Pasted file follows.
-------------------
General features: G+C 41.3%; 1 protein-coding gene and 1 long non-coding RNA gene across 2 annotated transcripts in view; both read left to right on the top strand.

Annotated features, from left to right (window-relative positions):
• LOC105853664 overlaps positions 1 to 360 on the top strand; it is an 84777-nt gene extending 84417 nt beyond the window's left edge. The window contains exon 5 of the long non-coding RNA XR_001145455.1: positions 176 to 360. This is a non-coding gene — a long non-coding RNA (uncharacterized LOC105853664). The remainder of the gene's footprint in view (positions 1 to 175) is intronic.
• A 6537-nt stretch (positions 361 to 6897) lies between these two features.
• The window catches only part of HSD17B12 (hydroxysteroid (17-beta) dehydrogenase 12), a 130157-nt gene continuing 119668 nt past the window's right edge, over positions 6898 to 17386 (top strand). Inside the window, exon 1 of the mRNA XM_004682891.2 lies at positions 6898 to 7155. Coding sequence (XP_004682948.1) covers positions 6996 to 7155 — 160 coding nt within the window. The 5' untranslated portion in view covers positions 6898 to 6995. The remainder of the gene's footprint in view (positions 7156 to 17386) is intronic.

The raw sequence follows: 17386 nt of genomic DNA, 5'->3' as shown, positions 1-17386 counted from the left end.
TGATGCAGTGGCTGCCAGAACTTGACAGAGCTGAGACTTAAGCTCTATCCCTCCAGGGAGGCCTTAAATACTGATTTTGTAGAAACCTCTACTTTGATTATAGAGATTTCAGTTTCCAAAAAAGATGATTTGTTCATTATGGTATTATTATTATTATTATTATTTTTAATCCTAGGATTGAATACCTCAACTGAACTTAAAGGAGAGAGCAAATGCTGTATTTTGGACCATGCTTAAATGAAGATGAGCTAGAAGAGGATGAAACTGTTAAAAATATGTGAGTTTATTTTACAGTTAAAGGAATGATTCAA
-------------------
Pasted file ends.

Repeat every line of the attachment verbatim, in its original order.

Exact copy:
General features: G+C 41.3%; 1 protein-coding gene and 1 long non-coding RNA gene across 2 annotated transcripts in view; both read left to right on the top strand.

Annotated features, from left to right (window-relative positions):
• LOC105853664 overlaps positions 1 to 360 on the top strand; it is an 84777-nt gene extending 84417 nt beyond the window's left edge. The window contains exon 5 of the long non-coding RNA XR_001145455.1: positions 176 to 360. This is a non-coding gene — a long non-coding RNA (uncharacterized LOC105853664). The remainder of the gene's footprint in view (positions 1 to 175) is intronic.
• A 6537-nt stretch (positions 361 to 6897) lies between these two features.
• The window catches only part of HSD17B12 (hydroxysteroid (17-beta) dehydrogenase 12), a 130157-nt gene continuing 119668 nt past the window's right edge, over positions 6898 to 17386 (top strand). Inside the window, exon 1 of the mRNA XM_004682891.2 lies at positions 6898 to 7155. Coding sequence (XP_004682948.1) covers positions 6996 to 7155 — 160 coding nt within the window. The 5' untranslated portion in view covers positions 6898 to 6995. The remainder of the gene's footprint in view (positions 7156 to 17386) is intronic.

The raw sequence follows: 17386 nt of genomic DNA, 5'->3' as shown, positions 1-17386 counted from the left end.
TGATGCAGTGGCTGCCAGAACTTGACAGAGCTGAGACTTAAGCTCTATCCCTCCAGGGAGGCCTTAAATACTGATTTTGTAGAAACCTCTACTTTGATTATAGAGATTTCAGTTTCCAAAAAAGATGATTTGTTCATTATGGTATTATTATTATTATTATTATTTTTAATCCTAGGATTGAATACCTCAACTGAACTTAAAGGAGAGAGCAAATGCTGTATTTTGGACCATGCTTAAATGAAGATGAGCTAGAAGAGGATGAAACTGTTAAAAATATGTGAGTTTATTTTACAGTTAAAGGAATGATTCAA